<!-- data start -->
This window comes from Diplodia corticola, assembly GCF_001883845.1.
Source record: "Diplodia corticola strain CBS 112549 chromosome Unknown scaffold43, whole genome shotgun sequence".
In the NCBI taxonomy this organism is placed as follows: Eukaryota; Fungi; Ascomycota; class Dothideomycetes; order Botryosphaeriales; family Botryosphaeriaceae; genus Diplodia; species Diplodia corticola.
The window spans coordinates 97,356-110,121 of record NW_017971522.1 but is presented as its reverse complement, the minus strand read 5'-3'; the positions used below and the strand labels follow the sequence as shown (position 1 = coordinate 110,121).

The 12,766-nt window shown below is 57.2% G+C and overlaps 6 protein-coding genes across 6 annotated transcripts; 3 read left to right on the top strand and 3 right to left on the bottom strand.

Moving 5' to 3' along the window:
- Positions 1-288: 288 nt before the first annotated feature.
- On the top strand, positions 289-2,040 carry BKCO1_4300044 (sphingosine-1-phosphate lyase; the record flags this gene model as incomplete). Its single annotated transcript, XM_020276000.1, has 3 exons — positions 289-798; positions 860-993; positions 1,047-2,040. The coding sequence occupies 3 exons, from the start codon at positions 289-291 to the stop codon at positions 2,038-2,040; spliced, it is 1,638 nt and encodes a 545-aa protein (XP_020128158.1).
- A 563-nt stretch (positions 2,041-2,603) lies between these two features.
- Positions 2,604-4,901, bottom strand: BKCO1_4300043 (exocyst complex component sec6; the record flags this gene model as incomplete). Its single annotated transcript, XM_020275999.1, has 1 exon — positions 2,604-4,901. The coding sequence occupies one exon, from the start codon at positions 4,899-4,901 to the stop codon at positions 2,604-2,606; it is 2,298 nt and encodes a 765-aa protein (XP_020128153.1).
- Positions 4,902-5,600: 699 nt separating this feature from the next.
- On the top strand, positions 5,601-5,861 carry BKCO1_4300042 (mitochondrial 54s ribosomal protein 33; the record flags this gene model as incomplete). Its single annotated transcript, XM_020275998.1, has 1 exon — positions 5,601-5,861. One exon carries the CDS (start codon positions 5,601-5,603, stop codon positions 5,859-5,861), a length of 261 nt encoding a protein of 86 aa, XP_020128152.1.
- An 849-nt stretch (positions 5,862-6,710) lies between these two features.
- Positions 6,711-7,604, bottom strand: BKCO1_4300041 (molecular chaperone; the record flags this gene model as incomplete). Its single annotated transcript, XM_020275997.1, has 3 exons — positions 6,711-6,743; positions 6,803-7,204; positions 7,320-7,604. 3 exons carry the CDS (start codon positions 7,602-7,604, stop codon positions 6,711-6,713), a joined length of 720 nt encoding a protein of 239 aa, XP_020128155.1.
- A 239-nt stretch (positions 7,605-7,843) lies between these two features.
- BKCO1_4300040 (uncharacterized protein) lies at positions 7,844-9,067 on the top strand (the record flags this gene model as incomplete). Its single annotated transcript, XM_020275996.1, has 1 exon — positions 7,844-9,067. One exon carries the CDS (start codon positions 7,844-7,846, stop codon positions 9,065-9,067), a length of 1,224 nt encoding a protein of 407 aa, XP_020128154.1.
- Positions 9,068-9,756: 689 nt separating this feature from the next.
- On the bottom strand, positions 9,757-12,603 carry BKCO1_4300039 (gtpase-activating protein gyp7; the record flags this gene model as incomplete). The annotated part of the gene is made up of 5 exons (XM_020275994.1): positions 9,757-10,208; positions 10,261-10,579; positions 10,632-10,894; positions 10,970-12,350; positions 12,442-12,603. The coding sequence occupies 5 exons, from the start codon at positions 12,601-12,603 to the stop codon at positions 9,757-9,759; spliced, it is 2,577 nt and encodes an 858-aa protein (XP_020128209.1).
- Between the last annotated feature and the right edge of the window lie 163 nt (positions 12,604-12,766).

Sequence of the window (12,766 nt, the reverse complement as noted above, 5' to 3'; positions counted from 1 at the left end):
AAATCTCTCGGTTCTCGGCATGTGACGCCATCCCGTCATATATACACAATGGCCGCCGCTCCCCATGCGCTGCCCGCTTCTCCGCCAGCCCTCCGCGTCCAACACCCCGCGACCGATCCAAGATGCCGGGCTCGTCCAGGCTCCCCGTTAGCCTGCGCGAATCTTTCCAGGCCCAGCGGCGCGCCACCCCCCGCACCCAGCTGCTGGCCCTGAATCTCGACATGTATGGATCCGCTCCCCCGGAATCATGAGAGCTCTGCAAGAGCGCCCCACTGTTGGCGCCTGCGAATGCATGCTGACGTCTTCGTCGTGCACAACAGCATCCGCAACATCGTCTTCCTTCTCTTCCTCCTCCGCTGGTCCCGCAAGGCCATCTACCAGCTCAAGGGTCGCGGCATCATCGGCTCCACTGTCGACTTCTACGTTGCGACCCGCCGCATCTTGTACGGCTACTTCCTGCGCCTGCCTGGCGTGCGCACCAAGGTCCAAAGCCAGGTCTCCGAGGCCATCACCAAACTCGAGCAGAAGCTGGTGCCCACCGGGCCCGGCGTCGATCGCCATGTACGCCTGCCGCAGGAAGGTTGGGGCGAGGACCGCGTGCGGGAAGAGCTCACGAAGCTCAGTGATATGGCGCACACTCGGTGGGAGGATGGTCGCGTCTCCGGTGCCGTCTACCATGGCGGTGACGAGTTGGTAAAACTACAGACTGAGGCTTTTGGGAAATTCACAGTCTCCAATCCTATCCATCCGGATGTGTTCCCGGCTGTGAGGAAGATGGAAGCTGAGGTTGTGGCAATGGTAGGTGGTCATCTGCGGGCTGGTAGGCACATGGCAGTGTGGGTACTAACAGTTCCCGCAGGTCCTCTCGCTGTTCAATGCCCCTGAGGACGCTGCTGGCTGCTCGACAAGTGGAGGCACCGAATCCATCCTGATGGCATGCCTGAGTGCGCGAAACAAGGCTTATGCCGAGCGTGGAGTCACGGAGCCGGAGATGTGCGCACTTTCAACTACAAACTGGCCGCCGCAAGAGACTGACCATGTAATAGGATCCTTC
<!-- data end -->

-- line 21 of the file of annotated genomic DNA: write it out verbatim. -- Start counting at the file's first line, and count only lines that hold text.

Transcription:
AAATCTCTCGGTTCTCGGCATGTGACGCCATCCCGTCATATATACACAATGGCCGCCGCTCCCCATGCGCTGCCCGCTTCTCCGCCAGCCCTCCGCGTCCAACACCCCGCGACCGATCCAAGATGCCGGGCTCGTCCAGGCTCCCCGTTAGCCTGCGCGAATCTTTCCAGGCCCAGCGGCGCGCCACCCCCCGCACCCAGCTGCTGGCCCTGAATCTCGACATGTATGGATCCGCTCCCCCGGAATCATGAGAGCTCTGCAAGAGCGCCCCACTGTTGGCGCCTGCGAATGCATGCTGACGTCTTCGTCGTGCACAACAGCATCCGCAACATCGTCTTCCTTCTCTTCCTCCTCCGCTGGTCCCGCAAGGCCATCTACCAGCTCAAGGGTCGCGGCATCATCGGCTCCACTGTCGACTTCTACGTTGCGACCCGCCGCATCTTGTACGGCTACTTCCTGCGCCTGCCTGGCGTGCGCACCAAGGTCCAAAGCCAGGTCTCCGAGGCCATCACCAAACTCGAGCAGAAGCTGGTGCCCACCGGGCCCGGCGTCGATCGCCATGTACGCCTGCCGCAGGAAGGTTGGGGCGAGGACCGCGTGCGGGAAGAGCTCACGAAGCTCAGTGATATGGCGCACACTCGGTGGGAGGATGGTCGCGTCTCCGGTGCCGTCTACCATGGCGGTGACGAGTTGGTAAAACTACAGACTGAGGCTTTTGGGAAATTCACAGTCTCCAATCCTATCCATCCGGATGTGTTCCCGGCTGTGAGGAAGATGGAAGCTGAGGTTGTGGCAATGGTAGGTGGTCATCTGCGGGCTGGTAGGCACATGGCAGTGTGGGTACTAACAGTTCCCGCAGGTCCTCTCGCTGTTCAATGCCCCTGAGGACGCTGCTGGCTGCTCGACAAGTGGAGGCACCGAATCCATCCTGATGGCATGCCTGAGTGCGCGAAACAAGGCTTATGCCGAGCGTGGAGTCACGGAGCCGGAGATGTGCGCACTTTCAACTACAAACTGGCCGCCGCAAGAGACTGACCATGTAATAGGATCCTTC